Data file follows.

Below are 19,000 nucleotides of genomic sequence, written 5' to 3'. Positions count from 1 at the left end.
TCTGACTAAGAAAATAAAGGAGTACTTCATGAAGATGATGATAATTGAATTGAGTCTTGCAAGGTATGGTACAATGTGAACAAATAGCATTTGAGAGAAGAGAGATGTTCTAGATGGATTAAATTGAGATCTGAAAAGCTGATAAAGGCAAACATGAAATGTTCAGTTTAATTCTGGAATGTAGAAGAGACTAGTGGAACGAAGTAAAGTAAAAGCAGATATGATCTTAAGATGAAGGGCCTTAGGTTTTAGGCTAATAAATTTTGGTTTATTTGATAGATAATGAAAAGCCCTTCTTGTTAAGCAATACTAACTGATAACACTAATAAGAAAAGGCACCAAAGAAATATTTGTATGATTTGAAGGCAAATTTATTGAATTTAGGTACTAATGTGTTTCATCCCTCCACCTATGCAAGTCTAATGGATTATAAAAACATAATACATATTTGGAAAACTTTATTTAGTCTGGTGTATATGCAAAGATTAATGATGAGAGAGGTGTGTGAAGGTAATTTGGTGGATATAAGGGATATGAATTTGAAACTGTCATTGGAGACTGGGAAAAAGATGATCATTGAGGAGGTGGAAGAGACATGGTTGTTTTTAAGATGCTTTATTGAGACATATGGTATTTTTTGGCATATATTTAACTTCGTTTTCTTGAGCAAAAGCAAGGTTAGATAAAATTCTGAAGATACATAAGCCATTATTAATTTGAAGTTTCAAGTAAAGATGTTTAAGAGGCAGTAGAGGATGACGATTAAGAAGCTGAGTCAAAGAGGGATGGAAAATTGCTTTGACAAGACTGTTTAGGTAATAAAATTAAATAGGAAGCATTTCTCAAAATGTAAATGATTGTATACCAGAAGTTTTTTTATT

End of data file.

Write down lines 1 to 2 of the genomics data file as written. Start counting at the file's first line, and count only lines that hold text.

Below are 19,000 nucleotides of genomic sequence, written 5' to 3'. Positions count from 1 at the left end.
TCTGACTAAGAAAATAAAGGAGTACTTCATGAAGATGATGATAATTGAATTGAGTCTTGCAAGGTATGGTACAATGTGAACAAATAGCATTTGAGAGAAGAGAGATGTTCTAGATGGATTAAATTGAGATCTGAAAAGCTGATAAAGGCAAACATGAAATGTTCAGTTTAATTCTGGAATGTAGAAGAGACTAGTGGAACGAAGTAAAGTAAAAGCAGATATGATCTTAAGATGAAGGGCCTTAGGTTTTAGGCTAATAAATTTTGGTTTATTTGATAGATAATGAAAAGCCCTTCTTGTTAAGCAATACTAACTGATAACACTAATAAGAAAAGGCACCAAAGAAATATTTGTATGATTTGAAGGCAAATTTATTGAATTTAGGTACTAATGTGTTTCATCCCTCCACCTATGCAAGTCTAATGGATTATAAAAACATAATACATATTTGGAAAACTTTATTTAGTCTGGTGTATATGCAAAGATTAATGATGAGAGAGGTGTGTGAAGGTAATTTGGTGGATATAAGGGATATGAATTTGAAACTGTCATTGGAGACTGGGAAAAAGATGATCATTGAGGAGGTGGAAGAGACATGGTTGTTTTTAAGATGCTTTATTGAGACATATGGTATTTTTTGGCATATATTTAACTTCGTTTTCTTGAGCAAAAGCAAGGTTAGATAAAATTCTGAAGATACATAAGCCATTATTAATTTGAAGTTTCAAGTAAAGATGTTTAAGAGGCAGTAGAGGATGACGATTAAGAAGCTGAGTCAAAGAGGGATGGAAAATTGCTTTGACAAGACTGTTTAGGTAATAAAATTAAATAGGAAGCATTTCTCAAAATGTAAATGATTGTATACCAGAAGTTTTTTTATT